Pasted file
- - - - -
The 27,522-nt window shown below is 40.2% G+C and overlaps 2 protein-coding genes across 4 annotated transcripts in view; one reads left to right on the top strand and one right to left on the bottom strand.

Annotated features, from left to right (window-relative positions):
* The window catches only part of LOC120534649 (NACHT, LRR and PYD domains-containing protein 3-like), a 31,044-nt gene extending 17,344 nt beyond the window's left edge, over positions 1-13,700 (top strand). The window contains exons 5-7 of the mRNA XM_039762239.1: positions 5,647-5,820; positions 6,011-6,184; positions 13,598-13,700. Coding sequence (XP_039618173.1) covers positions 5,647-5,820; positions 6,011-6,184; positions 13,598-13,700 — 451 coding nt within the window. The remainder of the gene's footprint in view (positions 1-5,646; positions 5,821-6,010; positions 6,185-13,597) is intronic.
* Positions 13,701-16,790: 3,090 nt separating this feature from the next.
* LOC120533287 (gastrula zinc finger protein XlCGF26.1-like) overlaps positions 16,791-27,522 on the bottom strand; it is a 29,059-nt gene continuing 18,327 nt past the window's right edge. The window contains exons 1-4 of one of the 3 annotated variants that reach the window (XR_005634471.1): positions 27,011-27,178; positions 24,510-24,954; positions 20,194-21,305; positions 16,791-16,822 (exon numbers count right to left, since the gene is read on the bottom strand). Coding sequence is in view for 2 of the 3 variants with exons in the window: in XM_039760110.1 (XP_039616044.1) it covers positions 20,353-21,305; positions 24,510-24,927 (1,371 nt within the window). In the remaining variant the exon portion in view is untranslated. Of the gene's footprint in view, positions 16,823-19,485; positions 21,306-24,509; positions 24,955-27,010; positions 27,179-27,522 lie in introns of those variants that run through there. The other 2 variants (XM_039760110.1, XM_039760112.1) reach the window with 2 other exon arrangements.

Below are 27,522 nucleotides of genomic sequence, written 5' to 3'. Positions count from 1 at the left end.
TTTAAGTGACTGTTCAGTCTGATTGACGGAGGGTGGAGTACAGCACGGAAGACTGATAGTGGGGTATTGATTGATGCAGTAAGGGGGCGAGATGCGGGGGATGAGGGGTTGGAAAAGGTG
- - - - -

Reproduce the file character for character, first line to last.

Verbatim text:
The 27,522-nt window shown below is 40.2% G+C and overlaps 2 protein-coding genes across 4 annotated transcripts in view; one reads left to right on the top strand and one right to left on the bottom strand.

Annotated features, from left to right (window-relative positions):
* The window catches only part of LOC120534649 (NACHT, LRR and PYD domains-containing protein 3-like), a 31,044-nt gene extending 17,344 nt beyond the window's left edge, over positions 1-13,700 (top strand). The window contains exons 5-7 of the mRNA XM_039762239.1: positions 5,647-5,820; positions 6,011-6,184; positions 13,598-13,700. Coding sequence (XP_039618173.1) covers positions 5,647-5,820; positions 6,011-6,184; positions 13,598-13,700 — 451 coding nt within the window. The remainder of the gene's footprint in view (positions 1-5,646; positions 5,821-6,010; positions 6,185-13,597) is intronic.
* Positions 13,701-16,790: 3,090 nt separating this feature from the next.
* LOC120533287 (gastrula zinc finger protein XlCGF26.1-like) overlaps positions 16,791-27,522 on the bottom strand; it is a 29,059-nt gene continuing 18,327 nt past the window's right edge. The window contains exons 1-4 of one of the 3 annotated variants that reach the window (XR_005634471.1): positions 27,011-27,178; positions 24,510-24,954; positions 20,194-21,305; positions 16,791-16,822 (exon numbers count right to left, since the gene is read on the bottom strand). Coding sequence is in view for 2 of the 3 variants with exons in the window: in XM_039760110.1 (XP_039616044.1) it covers positions 20,353-21,305; positions 24,510-24,927 (1,371 nt within the window). In the remaining variant the exon portion in view is untranslated. Of the gene's footprint in view, positions 16,823-19,485; positions 21,306-24,509; positions 24,955-27,010; positions 27,179-27,522 lie in introns of those variants that run through there. The other 2 variants (XM_039760110.1, XM_039760112.1) reach the window with 2 other exon arrangements.

Below are 27,522 nucleotides of genomic sequence, written 5' to 3'. Positions count from 1 at the left end.
TTTAAGTGACTGTTCAGTCTGATTGACGGAGGGTGGAGTACAGCACGGAAGACTGATAGTGGGGTATTGATTGATGCAGTAAGGGGGCGAGATGCGGGGGATGAGGGGTTGGAAAAGGTG